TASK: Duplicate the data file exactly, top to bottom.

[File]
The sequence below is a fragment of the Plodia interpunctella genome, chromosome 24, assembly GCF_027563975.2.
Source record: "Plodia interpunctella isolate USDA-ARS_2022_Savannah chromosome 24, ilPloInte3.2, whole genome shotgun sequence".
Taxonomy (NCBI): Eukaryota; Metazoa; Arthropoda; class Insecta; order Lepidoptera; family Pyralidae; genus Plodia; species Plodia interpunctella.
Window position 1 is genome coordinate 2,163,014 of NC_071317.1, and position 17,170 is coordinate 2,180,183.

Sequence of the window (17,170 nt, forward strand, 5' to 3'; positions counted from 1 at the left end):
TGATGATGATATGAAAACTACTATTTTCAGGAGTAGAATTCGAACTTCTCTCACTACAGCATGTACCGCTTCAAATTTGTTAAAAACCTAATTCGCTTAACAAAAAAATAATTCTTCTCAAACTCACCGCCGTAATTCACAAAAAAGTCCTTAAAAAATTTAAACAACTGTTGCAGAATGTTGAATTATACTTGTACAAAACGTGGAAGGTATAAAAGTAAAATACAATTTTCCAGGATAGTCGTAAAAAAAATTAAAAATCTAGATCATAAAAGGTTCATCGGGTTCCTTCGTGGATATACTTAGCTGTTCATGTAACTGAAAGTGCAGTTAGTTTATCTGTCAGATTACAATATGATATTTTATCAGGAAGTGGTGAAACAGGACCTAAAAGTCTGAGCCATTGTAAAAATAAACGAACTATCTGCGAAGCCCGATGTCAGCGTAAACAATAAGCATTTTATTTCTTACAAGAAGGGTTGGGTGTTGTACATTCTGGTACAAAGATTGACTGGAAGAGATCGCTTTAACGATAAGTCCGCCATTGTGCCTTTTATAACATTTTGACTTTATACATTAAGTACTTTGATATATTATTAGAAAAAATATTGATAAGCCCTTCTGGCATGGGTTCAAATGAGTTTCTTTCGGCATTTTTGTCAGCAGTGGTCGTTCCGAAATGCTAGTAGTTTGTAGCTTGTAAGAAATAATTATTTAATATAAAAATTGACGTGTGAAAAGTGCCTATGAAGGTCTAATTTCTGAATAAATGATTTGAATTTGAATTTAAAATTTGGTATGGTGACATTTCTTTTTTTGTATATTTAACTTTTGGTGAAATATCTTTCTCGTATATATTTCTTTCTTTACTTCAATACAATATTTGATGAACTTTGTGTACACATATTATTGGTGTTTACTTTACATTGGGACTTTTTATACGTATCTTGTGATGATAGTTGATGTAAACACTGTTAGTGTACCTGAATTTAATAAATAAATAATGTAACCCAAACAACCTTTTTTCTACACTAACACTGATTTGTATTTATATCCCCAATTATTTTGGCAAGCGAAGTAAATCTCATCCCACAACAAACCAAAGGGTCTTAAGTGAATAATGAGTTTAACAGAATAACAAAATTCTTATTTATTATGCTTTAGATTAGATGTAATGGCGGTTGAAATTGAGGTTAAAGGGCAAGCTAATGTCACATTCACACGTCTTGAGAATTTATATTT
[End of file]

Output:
The sequence below is a fragment of the Plodia interpunctella genome, chromosome 24, assembly GCF_027563975.2.
Source record: "Plodia interpunctella isolate USDA-ARS_2022_Savannah chromosome 24, ilPloInte3.2, whole genome shotgun sequence".
Taxonomy (NCBI): Eukaryota; Metazoa; Arthropoda; class Insecta; order Lepidoptera; family Pyralidae; genus Plodia; species Plodia interpunctella.
Window position 1 is genome coordinate 2,163,014 of NC_071317.1, and position 17,170 is coordinate 2,180,183.

Sequence of the window (17,170 nt, forward strand, 5' to 3'; positions counted from 1 at the left end):
TGATGATGATATGAAAACTACTATTTTCAGGAGTAGAATTCGAACTTCTCTCACTACAGCATGTACCGCTTCAAATTTGTTAAAAACCTAATTCGCTTAACAAAAAAATAATTCTTCTCAAACTCACCGCCGTAATTCACAAAAAAGTCCTTAAAAAATTTAAACAACTGTTGCAGAATGTTGAATTATACTTGTACAAAACGTGGAAGGTATAAAAGTAAAATACAATTTTCCAGGATAGTCGTAAAAAAAATTAAAAATCTAGATCATAAAAGGTTCATCGGGTTCCTTCGTGGATATACTTAGCTGTTCATGTAACTGAAAGTGCAGTTAGTTTATCTGTCAGATTACAATATGATATTTTATCAGGAAGTGGTGAAACAGGACCTAAAAGTCTGAGCCATTGTAAAAATAAACGAACTATCTGCGAAGCCCGATGTCAGCGTAAACAATAAGCATTTTATTTCTTACAAGAAGGGTTGGGTGTTGTACATTCTGGTACAAAGATTGACTGGAAGAGATCGCTTTAACGATAAGTCCGCCATTGTGCCTTTTATAACATTTTGACTTTATACATTAAGTACTTTGATATATTATTAGAAAAAATATTGATAAGCCCTTCTGGCATGGGTTCAAATGAGTTTCTTTCGGCATTTTTGTCAGCAGTGGTCGTTCCGAAATGCTAGTAGTTTGTAGCTTGTAAGAAATAATTATTTAATATAAAAATTGACGTGTGAAAAGTGCCTATGAAGGTCTAATTTCTGAATAAATGATTTGAATTTGAATTTAAAATTTGGTATGGTGACATTTCTTTTTTTGTATATTTAACTTTTGGTGAAATATCTTTCTCGTATATATTTCTTTCTTTACTTCAATACAATATTTGATGAACTTTGTGTACACATATTATTGGTGTTTACTTTACATTGGGACTTTTTATACGTATCTTGTGATGATAGTTGATGTAAACACTGTTAGTGTACCTGAATTTAATAAATAAATAATGTAACCCAAACAACCTTTTTTCTACACTAACACTGATTTGTATTTATATCCCCAATTATTTTGGCAAGCGAAGTAAATCTCATCCCACAACAAACCAAAGGGTCTTAAGTGAATAATGAGTTTAACAGAATAACAAAATTCTTATTTATTATGCTTTAGATTAGATGTAATGGCGGTTGAAATTGAGGTTAAAGGGCAAGCTAATGTCACATTCACACGTCTTGAGAATTTATATTT